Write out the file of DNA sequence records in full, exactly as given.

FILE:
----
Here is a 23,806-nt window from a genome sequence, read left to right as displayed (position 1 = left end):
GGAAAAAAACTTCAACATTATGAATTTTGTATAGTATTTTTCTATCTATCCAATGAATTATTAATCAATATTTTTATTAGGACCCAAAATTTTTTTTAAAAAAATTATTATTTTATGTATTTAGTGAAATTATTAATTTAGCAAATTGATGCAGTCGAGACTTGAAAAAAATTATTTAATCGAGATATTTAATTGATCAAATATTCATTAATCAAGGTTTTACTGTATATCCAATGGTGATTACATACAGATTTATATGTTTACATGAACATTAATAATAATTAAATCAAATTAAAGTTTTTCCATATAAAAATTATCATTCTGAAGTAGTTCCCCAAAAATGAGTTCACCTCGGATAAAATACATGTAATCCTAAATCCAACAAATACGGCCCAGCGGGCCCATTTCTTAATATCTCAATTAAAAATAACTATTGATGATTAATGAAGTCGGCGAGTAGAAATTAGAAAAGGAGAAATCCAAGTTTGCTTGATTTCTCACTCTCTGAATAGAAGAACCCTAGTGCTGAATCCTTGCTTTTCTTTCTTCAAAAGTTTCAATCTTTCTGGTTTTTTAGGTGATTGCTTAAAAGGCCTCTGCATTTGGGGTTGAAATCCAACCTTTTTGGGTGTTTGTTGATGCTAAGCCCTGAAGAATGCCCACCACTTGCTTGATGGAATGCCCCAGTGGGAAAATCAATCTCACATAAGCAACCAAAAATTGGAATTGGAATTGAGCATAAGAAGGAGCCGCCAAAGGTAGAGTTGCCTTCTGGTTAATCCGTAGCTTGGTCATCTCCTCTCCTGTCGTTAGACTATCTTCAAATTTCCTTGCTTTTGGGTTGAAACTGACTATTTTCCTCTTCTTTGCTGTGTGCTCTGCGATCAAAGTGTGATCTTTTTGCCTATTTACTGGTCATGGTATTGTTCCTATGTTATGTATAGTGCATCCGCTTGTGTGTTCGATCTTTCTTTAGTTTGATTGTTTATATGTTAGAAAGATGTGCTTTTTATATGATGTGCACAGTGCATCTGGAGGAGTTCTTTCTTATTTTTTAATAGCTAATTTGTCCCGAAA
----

Here is a 23,806-nt window from a genome sequence, read left to right as displayed (position 1 = left end):
GGAAAAAAACTTCAACATTATGAATTTTGTATAGTATTTTTCTATCTATCCAATGAATTATTAATCAATATTTTTATTAGGACCCAAAATTTTTTTTAAAAAAATTATTATTTTATGTATTTAGTGAAATTATTAATTTAGCAAATTGATGCAGTCGAGACTTGAAAAAAATTATTTAATCGAGATATTTAATTGATCAAATATTCATTAATCAAGGTTTTACTGTATATCCAATGGTGATTACATACAGATTTATATGTTTACATGAACATTAATAATAATTAAATCAAATTAAAGTTTTTCCATATAAAAATTATCATTCTGAAGTAGTTCCCCAAAAATGAGTTCACCTCGGATAAAATACATGTAATCCTAAATCCAACAAATACGGCCCAGCGGGCCCATTTCTTAATATCTCAATTAAAAATAACTATTGATGATTAATGAAGTCGGCGAGTAGAAATTAGAAAAGGAGAAATCCAAGTTTGCTTGATTTCTCACTCTCTGAATAGAAGAACCCTAGTGCTGAATCCTTGCTTTTCTTTCTTCAAAAGTTTCAATCTTTCTGGTTTTTTAGGTGATTGCTTAAAAGGCCTCTGCATTTGGGGTTGAAATCCAACCTTTTTGGGTGTTTGTTGATGCTAAGCCCTGAAGAATGCCCACCACTTGCTTGATGGAATGCCCCAGTGGGAAAATCAATCTCACATAAGCAACCAAAAATTGGAATTGGAATTGAGCATAAGAAGGAGCCGCCAAAGGTAGAGTTGCCTTCTGGTTAATCCGTAGCTTGGTCATCTCCTCTCCTGTCGTTAGACTATCTTCAAATTTCCTTGCTTTTGGGTTGAAACTGACTATTTTCCTCTTCTTTGCTGTGTGCTCTGCGATCAAAGTGTGATCTTTTTGCCTATTTACTGGTCATGGTATTGTTCCTATGTTATGTATAGTGCATCCGCTTGTGTGTTCGATCTTTCTTTAGTTTGATTGTTTATATGTTAGAAAGATGTGCTTTTTATATGATGTGCACAGTGCATCTGGAGGAGTTCTTTCTTATTTTTTAATAGCTAATTTGTCCCGAAA